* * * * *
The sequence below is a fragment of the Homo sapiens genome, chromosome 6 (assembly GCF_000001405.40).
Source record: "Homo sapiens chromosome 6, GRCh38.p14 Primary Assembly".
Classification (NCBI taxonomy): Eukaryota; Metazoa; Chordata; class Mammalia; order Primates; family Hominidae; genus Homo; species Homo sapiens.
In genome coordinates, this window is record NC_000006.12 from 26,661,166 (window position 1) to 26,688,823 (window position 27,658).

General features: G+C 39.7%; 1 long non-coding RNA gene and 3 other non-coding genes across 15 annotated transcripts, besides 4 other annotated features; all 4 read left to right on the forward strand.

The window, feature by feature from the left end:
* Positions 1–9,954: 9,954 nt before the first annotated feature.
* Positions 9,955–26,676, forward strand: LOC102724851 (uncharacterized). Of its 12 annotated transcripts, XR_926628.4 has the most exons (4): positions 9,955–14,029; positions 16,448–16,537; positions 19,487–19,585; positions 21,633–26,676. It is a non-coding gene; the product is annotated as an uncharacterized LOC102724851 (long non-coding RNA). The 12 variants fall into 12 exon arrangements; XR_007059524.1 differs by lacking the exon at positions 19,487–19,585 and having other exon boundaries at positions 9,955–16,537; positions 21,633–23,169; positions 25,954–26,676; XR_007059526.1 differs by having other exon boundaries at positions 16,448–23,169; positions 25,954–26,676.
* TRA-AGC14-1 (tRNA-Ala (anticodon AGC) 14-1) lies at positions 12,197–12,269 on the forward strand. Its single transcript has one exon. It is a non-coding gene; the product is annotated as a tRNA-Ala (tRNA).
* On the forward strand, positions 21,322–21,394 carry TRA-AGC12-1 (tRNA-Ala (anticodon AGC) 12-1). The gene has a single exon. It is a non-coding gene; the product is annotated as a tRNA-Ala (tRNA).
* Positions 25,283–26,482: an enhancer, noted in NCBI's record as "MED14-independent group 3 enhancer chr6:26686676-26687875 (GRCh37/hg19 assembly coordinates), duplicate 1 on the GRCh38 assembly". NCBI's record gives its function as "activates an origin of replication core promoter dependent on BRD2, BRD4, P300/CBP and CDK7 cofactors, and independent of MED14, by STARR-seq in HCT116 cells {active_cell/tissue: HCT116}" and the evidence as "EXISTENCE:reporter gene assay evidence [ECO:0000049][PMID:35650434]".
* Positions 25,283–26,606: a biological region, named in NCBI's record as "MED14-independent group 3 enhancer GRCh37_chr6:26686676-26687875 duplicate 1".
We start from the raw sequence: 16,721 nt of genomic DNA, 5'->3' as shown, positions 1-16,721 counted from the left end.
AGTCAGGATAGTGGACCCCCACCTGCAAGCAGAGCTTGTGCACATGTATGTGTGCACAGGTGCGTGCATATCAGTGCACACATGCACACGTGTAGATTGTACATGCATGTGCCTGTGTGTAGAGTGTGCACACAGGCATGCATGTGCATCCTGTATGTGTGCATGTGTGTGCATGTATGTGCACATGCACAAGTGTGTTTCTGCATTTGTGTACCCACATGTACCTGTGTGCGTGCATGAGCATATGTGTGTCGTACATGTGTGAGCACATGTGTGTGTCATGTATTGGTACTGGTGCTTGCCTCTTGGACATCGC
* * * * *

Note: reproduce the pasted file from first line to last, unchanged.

The sequence below is a fragment of the Homo sapiens genome, chromosome 6 (assembly GCF_000001405.40).
Source record: "Homo sapiens chromosome 6, GRCh38.p14 Primary Assembly".
Classification (NCBI taxonomy): Eukaryota; Metazoa; Chordata; class Mammalia; order Primates; family Hominidae; genus Homo; species Homo sapiens.
In genome coordinates, this window is record NC_000006.12 from 26,661,166 (window position 1) to 26,688,823 (window position 27,658).

General features: G+C 39.7%; 1 long non-coding RNA gene and 3 other non-coding genes across 15 annotated transcripts, besides 4 other annotated features; all 4 read left to right on the forward strand.

The window, feature by feature from the left end:
* Positions 1–9,954: 9,954 nt before the first annotated feature.
* Positions 9,955–26,676, forward strand: LOC102724851 (uncharacterized). Of its 12 annotated transcripts, XR_926628.4 has the most exons (4): positions 9,955–14,029; positions 16,448–16,537; positions 19,487–19,585; positions 21,633–26,676. It is a non-coding gene; the product is annotated as an uncharacterized LOC102724851 (long non-coding RNA). The 12 variants fall into 12 exon arrangements; XR_007059524.1 differs by lacking the exon at positions 19,487–19,585 and having other exon boundaries at positions 9,955–16,537; positions 21,633–23,169; positions 25,954–26,676; XR_007059526.1 differs by having other exon boundaries at positions 16,448–23,169; positions 25,954–26,676.
* TRA-AGC14-1 (tRNA-Ala (anticodon AGC) 14-1) lies at positions 12,197–12,269 on the forward strand. Its single transcript has one exon. It is a non-coding gene; the product is annotated as a tRNA-Ala (tRNA).
* On the forward strand, positions 21,322–21,394 carry TRA-AGC12-1 (tRNA-Ala (anticodon AGC) 12-1). The gene has a single exon. It is a non-coding gene; the product is annotated as a tRNA-Ala (tRNA).
* Positions 25,283–26,482: an enhancer, noted in NCBI's record as "MED14-independent group 3 enhancer chr6:26686676-26687875 (GRCh37/hg19 assembly coordinates), duplicate 1 on the GRCh38 assembly". NCBI's record gives its function as "activates an origin of replication core promoter dependent on BRD2, BRD4, P300/CBP and CDK7 cofactors, and independent of MED14, by STARR-seq in HCT116 cells {active_cell/tissue: HCT116}" and the evidence as "EXISTENCE:reporter gene assay evidence [ECO:0000049][PMID:35650434]".
* Positions 25,283–26,606: a biological region, named in NCBI's record as "MED14-independent group 3 enhancer GRCh37_chr6:26686676-26687875 duplicate 1".
We start from the raw sequence: 16,721 nt of genomic DNA, 5'->3' as shown, positions 1-16,721 counted from the left end.
AGTCAGGATAGTGGACCCCCACCTGCAAGCAGAGCTTGTGCACATGTATGTGTGCACAGGTGCGTGCATATCAGTGCACACATGCACACGTGTAGATTGTACATGCATGTGCCTGTGTGTAGAGTGTGCACACAGGCATGCATGTGCATCCTGTATGTGTGCATGTGTGTGCATGTATGTGCACATGCACAAGTGTGTTTCTGCATTTGTGTACCCACATGTACCTGTGTGCGTGCATGAGCATATGTGTGTCGTACATGTGTGAGCACATGTGTGTGTCATGTATTGGTACTGGTGCTTGCCTCTTGGACATCGC